Can you sue a property management company for negligence? Property management companies are hired to manage an owner’s property. This can include leasing units, as well as doing general maintenance and maintaining common areas. If a property manager fails to maintain safe conditions or repair hazards, they may be liable for resulting injuries.
A condominium owners association functions similarly to a property manager, in that they are responsible for maintaining common areas like entryways, pool areas, parking lots, and sidewalks. A condominium owners association may be held responsible for an injury, if a dangerous condition they were aware of or should have known of, caused your accident.
Businesses that sell or serve alcohol have specific responsibilities and liabilities under Texas dram shop laws. If a business continued to serve alcohol to an intoxicated person, and then later their criminal acts or negligence caused your injuries, the business may be a liable party in a premises liability claim.
Damages available for a premises liability claim are similar to any other personal injury claim, and typically include:
Punitive damages may be available in certain cases where the property owner was grossly negligent, or acted intentionally.
Take the following steps if you are injured on someone else’s property:
Call 911 and wait for emergency personnel to arrive.
Document the area as best as you can. Things like clutter and spilled liquids can be removed within minutes. Photos and videos can preserve evidence of a dangerous condition before it can be repaired or removed. If you are not able to take photos and videos, ask a witness or someone else present to do it for you.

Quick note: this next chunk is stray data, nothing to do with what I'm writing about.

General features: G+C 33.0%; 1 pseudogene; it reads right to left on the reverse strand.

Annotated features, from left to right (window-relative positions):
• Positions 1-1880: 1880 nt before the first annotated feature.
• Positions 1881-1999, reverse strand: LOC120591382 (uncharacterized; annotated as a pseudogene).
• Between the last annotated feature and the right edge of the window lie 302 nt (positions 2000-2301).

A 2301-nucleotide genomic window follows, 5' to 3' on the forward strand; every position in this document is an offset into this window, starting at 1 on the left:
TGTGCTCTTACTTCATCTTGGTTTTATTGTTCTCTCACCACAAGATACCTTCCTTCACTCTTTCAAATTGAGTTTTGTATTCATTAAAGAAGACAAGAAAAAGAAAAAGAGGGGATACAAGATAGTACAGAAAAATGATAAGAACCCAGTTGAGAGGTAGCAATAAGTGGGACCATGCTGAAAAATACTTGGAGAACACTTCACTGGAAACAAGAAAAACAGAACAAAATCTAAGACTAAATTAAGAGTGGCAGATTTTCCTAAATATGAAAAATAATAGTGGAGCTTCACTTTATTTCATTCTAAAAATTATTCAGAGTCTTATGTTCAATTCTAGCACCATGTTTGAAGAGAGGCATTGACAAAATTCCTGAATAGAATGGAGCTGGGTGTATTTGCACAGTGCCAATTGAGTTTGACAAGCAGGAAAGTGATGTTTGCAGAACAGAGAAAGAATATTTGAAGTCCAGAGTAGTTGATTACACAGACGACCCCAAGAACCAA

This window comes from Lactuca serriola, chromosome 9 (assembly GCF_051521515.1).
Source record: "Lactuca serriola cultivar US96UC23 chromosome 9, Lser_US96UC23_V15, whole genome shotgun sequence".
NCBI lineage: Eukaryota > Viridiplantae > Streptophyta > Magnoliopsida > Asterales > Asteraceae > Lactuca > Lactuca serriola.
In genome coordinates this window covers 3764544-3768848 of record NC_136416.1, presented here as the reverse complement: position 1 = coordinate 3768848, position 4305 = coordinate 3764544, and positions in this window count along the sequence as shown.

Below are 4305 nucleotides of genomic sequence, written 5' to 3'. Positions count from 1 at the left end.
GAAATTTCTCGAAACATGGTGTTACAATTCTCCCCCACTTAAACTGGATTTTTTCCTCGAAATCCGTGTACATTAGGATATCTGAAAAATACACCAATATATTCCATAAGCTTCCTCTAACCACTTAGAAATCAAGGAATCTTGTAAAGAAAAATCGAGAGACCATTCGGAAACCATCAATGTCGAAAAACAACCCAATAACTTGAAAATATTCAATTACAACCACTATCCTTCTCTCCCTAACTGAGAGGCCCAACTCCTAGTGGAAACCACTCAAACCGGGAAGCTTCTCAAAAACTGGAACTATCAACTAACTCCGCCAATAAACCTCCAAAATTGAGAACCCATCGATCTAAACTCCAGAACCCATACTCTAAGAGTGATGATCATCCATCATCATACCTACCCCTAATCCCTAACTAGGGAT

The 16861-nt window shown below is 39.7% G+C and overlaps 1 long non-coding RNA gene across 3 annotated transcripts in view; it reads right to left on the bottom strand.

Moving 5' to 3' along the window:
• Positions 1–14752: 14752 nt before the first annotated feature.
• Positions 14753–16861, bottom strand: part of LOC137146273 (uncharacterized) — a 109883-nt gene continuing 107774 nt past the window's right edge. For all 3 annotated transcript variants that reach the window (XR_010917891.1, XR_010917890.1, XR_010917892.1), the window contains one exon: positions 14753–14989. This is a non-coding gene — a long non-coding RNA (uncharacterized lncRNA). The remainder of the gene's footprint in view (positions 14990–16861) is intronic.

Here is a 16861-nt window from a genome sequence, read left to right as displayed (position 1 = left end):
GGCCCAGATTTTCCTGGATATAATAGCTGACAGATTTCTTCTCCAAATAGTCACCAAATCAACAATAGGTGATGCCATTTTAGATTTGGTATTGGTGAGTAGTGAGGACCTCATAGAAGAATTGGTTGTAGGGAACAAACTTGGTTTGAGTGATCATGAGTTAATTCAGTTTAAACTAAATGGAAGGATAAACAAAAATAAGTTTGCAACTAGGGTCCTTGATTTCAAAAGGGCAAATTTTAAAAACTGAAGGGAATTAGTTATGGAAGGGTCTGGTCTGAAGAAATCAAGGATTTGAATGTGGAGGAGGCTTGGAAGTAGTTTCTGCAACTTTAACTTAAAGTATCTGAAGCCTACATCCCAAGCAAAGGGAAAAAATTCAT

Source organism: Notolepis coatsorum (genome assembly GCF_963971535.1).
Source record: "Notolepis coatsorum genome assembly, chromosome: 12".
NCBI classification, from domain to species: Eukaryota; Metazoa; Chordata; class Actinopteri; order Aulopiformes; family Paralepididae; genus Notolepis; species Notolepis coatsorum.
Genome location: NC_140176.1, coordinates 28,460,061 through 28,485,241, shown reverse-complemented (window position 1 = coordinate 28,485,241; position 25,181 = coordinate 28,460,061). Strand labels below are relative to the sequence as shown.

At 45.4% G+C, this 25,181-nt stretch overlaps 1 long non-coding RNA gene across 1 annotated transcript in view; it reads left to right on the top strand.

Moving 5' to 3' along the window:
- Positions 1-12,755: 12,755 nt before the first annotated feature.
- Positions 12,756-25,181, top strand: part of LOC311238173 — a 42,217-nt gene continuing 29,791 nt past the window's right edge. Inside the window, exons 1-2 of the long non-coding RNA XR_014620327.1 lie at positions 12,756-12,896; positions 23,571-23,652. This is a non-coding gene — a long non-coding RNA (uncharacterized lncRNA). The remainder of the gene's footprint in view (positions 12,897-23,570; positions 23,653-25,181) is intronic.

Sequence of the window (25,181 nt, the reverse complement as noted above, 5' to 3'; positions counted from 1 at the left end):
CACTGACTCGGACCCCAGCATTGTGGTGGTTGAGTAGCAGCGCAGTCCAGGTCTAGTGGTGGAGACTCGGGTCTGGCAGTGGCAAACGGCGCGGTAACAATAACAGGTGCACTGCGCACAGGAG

Get the names and contact information of anyone present when your accident occurred. Their version of events can be helpful should you need to file an insurance claim.
Seek medical attention as soon as possible. Do not wait and see if you feel better - getting care promptly is important for your own well-being as well as establishing a medical record of your injuries.
Write down, or record a voice memo, of all the details that you remember as soon as possible, while your memory is fresh. Note the time and date of your accident and request that any surveillance footage is preserved immediately. If you contact a lawyer promptly following an accident, they can assist with this.
The burden of proof in premises liability claims is on the injured person. If you are injured on someone else’s property, you must establish in your insurance claim that the property owner was aware, or reasonably should have been aware of the danger. Photos and surveillance camera footage can be valuable evidence. Other evidence may vary depending on how you were injured. If, for example, you were injured at a grocery store, report logs (or lack thereof) of reasonable inspection frequencies for hazardous conditions (floor sweeps) can establish negligence and the breach of duty of care of a property owner to customers.
In Texas and every state, there is a legal time window or deadline for filing premises liability cases against a property owner. In most cases, this is two years from the date of the accident. Once this time period passes, any claim you bring will be dismissed. It is always advisable to speak with a personal injury lawyer and file a claim as soon as possible, while evidence and witness recollections are fresh.
In most cases, a premises liability case depends on negligence - and the victim, as the plaintiff, must prove that. While it is possible to resolve premises liability claims without a lawyer, an experienced attorney may be able to help you recover far more compensation for medical expenses, lost earnings, pain and suffering, and other damages. Brooks & Radchenko offers a free consultation to evaluate your legal rights to compensation. Contact us to schedule your case evaluation today.